Acupuncture is a form of alternative medicine that involves inserting very thin needles into specific points on the body to influence the flow of energy. Even though more investigation is required, some findings suggest that acupuncture may provide relief from itching. Acupressure is very similar to acupuncture, but instead of needles, pressure is applied to specific acupuncture points using the hands and fingers. Initial exploratory research suggests that acupressure may help relieve the itchy skin caused by eczema.
A common factor in the development of eczema is stress. It is believed that stress performs a role in the development of inflammation, even though the exact reasons why are not entirely clear. It is possible that becoming more skilled in the art of relaxation and learning to deal with stressful situations could help reduce the severity of eczema flare-ups. The following are some examples of relaxation exercises that may be helpful:
- CBT stands for cognitive behavior therapy.
- Concentrating on one’s breath while visualizing
- Therapy through music
- Tai chi yoga
Vitamin D Supplements
Taking a vitamin D supplement has been shown in multiple studies to be effective in reducing the frequency and severity of eczema flare-ups. Since vitamin D is known to improve the immune system as well as the function of the skin barrier, it stands to reason that individuals who are deficient in vitamin D might be more likely to experience eczema. A review published in 2015 notes that vitamin D is known to boost both of these functions.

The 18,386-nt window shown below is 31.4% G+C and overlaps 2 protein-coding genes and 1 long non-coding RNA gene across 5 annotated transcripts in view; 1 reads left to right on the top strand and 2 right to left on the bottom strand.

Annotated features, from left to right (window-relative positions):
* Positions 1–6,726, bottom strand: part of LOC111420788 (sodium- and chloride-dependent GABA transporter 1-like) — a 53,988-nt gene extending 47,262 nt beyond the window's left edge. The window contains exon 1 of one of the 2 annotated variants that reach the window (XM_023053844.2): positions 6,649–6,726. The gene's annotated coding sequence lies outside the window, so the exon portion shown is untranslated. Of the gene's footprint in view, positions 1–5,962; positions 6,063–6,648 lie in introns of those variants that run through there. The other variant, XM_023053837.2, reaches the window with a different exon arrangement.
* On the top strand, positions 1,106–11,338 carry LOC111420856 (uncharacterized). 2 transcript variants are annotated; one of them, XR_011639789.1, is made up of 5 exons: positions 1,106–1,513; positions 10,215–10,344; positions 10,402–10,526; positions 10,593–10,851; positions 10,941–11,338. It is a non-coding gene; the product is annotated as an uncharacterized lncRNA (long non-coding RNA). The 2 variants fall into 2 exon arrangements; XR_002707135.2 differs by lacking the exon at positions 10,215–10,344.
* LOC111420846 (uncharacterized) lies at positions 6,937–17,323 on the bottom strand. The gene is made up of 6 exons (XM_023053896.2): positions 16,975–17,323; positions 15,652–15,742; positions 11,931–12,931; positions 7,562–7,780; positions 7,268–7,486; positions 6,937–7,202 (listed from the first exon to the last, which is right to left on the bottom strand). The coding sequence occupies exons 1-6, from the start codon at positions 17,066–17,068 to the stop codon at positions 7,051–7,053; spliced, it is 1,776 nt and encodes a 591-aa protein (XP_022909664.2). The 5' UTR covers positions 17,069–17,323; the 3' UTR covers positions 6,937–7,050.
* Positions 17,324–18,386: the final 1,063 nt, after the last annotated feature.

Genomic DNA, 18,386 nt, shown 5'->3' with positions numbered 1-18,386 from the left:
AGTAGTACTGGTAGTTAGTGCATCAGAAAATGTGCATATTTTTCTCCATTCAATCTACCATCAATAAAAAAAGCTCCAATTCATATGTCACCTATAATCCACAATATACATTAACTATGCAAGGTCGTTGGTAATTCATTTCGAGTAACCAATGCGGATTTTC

Following an analysis of a large number of studies, the review concluded that additional high-quality research was required before any conclusions could be drawn. On the other hand, taking a vitamin D supplement might make your symptoms better, as suggested by the studies and personal experiences that were included in the review.
Tea Tree Oil
You may be already familiar with the purported therapeutic benefits of using tea tree oil to treat eczema. Even though there have only been a handful of scientific investigations into the effectiveness of using tea tree oil, the findings are very encouraging.
People who suffer from eczema often find that rubbing honey into their skin provides some relief from the condition’s symptoms. A study that was conducted in 2014 discovered that applying kanuka honey did not improve eczema lesions, but a study that was conducted in 2017 discovered that manuka honey was much more effective. According to the findings of another study conducted in 2003, topical application of a combination of honey, olive oil, and beeswax has the potential to alleviate the symptoms of both atopic dermatitis and psoriasis Vulgaris
Alter Your Diet
According to several studies, the foods that you consume have the potential to bring on an episode of eczema. Particular foods are more beneficial for eczema than others. For example, eczema flare-ups are frequently associated with the consumption of the following foods:
- Milk from cows
- Items made from soy
Other foods, such as the following, might be beneficial:
- Yogurt made from fatty fish
- Apple bread made with sourdough starter
If you have eczema, you should steer clear of anything that has the potential to aggravate your condition by irritating or drying out your skin and triggering an outbreak. This includes the following things:
- Soaps with fragrances or body washes that contain dyes
- Wool clothing
- Tight clothing
- Pollen a
- Animal Dander
- Perfumed detergents
Especially prevalent in children, eczema can also be brought on by allergies to certain foods. Eliminating common allergens like these foods, which have been linked to eczema, may help your symptoms.
When it comes to managing moderate to severe cases of eczema, you may find that all you need is a combo of self-care and the herbal supplements listed above. When treating severe eczema, your doctor may prescribe topical steroids or antihistamines for you. Collaborate with your healthcare provider to develop a treatment strategy that works best for you.